The starting salary back then was $9,000 which would get kicked up to $13,300 after completing the training program. It wasn’t easy money. “The Bureau excelled at making us paranoid,” Douglas recalls of his rookie days. “You have to go out and get your own place, they give you a badge, swear you in and then tell you that you can’t meet any Russians. That makes you afraid to meet any girls out of fear you were being set up. Hoover was still alive and the fear senior agents had toward the Director was palpable. On your last training day, you are given a gun with six bullets and assigned out of town as fast as possible.”

There were other Bureau obstacles that needed to be overcome. “Hoover wanted us to wear suits and hats and drive dark colored sedans with no air conditioner and the windows down. It was a crazy time. I was assigned to a reactive squad, chasing down selective service violations and fugitives. Many times the draft dodgers had already been caught and sent to the front lines and been killed in duty and here we come in only to be told by a grieving father that their son was dead. You lose any sense of idealism fast dealing with stuff like that.”

Douglas got past those fuzzy early days and built the FBI’s serial Crime Unit into the best of its kind in the world and even that came with its own share of obstacles. “We don’t go in and kick down doors,” Douglas says. “We are coaches who are invited in by local police. We don’t make the arrests, they do. And very often, the rank and file, the detectives working the case, don’t really want us there. That’s their turf and we’re stepping on it. But none of that was ever my concern. I was after one thing and one thing only—the killer.”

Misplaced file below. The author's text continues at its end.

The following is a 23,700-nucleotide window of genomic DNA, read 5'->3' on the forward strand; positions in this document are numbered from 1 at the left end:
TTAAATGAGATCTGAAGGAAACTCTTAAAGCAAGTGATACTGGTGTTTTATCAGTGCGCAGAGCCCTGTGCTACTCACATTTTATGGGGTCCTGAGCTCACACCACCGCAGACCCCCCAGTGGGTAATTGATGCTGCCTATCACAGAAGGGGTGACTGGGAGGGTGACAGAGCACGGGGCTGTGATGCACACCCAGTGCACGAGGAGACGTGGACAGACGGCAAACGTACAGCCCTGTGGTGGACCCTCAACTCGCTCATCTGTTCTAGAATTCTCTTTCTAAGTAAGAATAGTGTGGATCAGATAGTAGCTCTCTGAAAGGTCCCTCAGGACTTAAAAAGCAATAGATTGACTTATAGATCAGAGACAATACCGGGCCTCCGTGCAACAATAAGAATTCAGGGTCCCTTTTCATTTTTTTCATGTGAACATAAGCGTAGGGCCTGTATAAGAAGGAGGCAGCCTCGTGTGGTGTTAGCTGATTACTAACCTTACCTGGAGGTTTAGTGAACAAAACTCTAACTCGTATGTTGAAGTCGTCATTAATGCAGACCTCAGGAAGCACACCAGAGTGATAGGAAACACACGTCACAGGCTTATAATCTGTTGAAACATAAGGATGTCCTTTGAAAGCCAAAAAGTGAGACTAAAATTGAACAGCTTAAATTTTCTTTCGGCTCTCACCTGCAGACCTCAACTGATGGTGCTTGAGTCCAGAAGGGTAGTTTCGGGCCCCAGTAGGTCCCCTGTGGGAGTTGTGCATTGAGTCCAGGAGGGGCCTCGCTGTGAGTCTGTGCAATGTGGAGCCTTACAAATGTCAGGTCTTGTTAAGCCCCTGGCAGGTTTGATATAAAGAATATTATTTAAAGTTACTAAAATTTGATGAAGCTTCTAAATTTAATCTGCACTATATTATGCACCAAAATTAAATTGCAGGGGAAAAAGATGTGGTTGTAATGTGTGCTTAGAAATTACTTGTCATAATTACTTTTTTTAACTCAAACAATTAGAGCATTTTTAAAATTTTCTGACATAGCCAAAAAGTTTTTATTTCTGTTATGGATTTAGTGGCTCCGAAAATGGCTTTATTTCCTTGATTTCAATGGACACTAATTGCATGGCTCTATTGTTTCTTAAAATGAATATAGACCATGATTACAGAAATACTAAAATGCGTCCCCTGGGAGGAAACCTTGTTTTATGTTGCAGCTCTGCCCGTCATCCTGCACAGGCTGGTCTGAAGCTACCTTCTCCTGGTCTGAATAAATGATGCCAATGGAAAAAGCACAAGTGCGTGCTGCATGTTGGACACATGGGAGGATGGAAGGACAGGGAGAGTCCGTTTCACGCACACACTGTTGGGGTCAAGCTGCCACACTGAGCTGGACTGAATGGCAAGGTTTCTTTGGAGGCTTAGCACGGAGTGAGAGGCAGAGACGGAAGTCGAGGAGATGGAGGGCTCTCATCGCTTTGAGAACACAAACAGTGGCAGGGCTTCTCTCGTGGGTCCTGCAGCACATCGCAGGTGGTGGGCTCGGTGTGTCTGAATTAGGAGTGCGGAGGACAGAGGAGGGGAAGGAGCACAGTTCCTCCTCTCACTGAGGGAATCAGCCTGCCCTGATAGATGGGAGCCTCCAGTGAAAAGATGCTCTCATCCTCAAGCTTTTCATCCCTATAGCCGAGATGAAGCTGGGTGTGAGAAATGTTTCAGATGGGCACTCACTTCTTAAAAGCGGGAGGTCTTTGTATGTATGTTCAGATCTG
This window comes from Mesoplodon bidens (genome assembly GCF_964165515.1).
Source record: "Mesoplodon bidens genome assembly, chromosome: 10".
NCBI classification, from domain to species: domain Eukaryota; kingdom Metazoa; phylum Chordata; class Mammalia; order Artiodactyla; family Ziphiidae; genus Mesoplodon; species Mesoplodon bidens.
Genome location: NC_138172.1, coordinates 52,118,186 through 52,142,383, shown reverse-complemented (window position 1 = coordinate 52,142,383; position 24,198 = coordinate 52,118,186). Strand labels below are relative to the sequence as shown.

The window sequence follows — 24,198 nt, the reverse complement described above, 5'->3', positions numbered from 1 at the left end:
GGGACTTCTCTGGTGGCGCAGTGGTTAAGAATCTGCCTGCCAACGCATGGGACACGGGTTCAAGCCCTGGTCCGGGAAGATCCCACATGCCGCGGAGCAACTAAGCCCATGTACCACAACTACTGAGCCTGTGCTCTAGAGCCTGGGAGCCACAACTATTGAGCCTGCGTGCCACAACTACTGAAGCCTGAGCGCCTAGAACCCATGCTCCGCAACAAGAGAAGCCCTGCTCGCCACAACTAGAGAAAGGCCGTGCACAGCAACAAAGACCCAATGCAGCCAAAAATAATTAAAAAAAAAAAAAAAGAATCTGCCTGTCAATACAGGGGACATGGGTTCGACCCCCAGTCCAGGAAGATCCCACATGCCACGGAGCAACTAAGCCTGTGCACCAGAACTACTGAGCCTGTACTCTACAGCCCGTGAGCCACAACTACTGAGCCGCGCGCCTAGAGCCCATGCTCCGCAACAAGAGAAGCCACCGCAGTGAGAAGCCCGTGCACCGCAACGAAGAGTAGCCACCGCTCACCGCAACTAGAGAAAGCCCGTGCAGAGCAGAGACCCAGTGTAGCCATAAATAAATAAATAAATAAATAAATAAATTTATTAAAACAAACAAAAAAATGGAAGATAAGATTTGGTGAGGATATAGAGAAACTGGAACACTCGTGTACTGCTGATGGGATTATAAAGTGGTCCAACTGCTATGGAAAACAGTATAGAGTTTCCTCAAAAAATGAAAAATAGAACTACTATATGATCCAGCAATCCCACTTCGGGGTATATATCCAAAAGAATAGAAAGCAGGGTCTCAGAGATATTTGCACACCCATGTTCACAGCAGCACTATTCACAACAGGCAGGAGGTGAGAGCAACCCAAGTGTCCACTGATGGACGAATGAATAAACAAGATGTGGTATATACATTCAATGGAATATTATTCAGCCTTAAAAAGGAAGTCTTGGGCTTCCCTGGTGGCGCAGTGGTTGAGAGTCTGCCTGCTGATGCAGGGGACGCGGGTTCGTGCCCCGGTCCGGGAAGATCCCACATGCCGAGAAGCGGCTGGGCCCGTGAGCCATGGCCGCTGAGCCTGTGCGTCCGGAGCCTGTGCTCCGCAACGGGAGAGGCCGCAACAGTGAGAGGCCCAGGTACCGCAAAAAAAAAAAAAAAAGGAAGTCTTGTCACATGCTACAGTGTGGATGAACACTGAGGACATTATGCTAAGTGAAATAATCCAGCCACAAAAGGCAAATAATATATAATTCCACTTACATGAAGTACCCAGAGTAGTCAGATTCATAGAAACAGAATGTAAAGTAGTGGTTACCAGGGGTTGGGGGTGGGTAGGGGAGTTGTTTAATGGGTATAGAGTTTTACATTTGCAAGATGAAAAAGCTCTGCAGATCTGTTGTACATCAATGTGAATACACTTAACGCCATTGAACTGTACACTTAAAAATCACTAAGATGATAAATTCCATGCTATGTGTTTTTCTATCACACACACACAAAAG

Sometimes, at great risk to his own health. While working the Green River Case in Seattle, Douglas came down with viral encephalitis. It was December of 1983 and Douglas was only 38 years old. But the work had taken its toll—he had nailed Wayne Williams, the Atlanta Child Murderer, tagging him as the first African-American serial killer; he was working the Robert Hansen case in Alaska, a madmen picking up prostitutes and flying them out into the middle of nowhere in order to hunt them like animals; he was on the Yorkshire Ripper case in England and the Trailside Killer case in San Francisco—and his body simply surrendered to the stress, the hours, the pressure of dealing with the deadliest of our species.

John Douglas is, in many ways, as close to an American hero as we have going for us right now. He performs a task few are capable of and his efforts have saved unknown numbers of lives. He is soft-spoken, funny and great company. He is a family man who helped raise two daughters and a son. He makes the science of profiling seem much easier than it painstakingly is, combing it with a unique ability to read the motives and methods of the deadly prey he haunts. “With the Green River killer, it struck me that the police had their suspect,” Douglas says. “They had interviewed him a number of times and even gave him two polygraphs, both of which he passed. But I knew why he passed them. He didn’t his crimes—murdering nearly 60 women, all of whom were prostitutes—as evil. In his mind, he was doing a public service by ridding the streets of these women. That was the reason for his crimes. It was as sinister and as simple as all that.”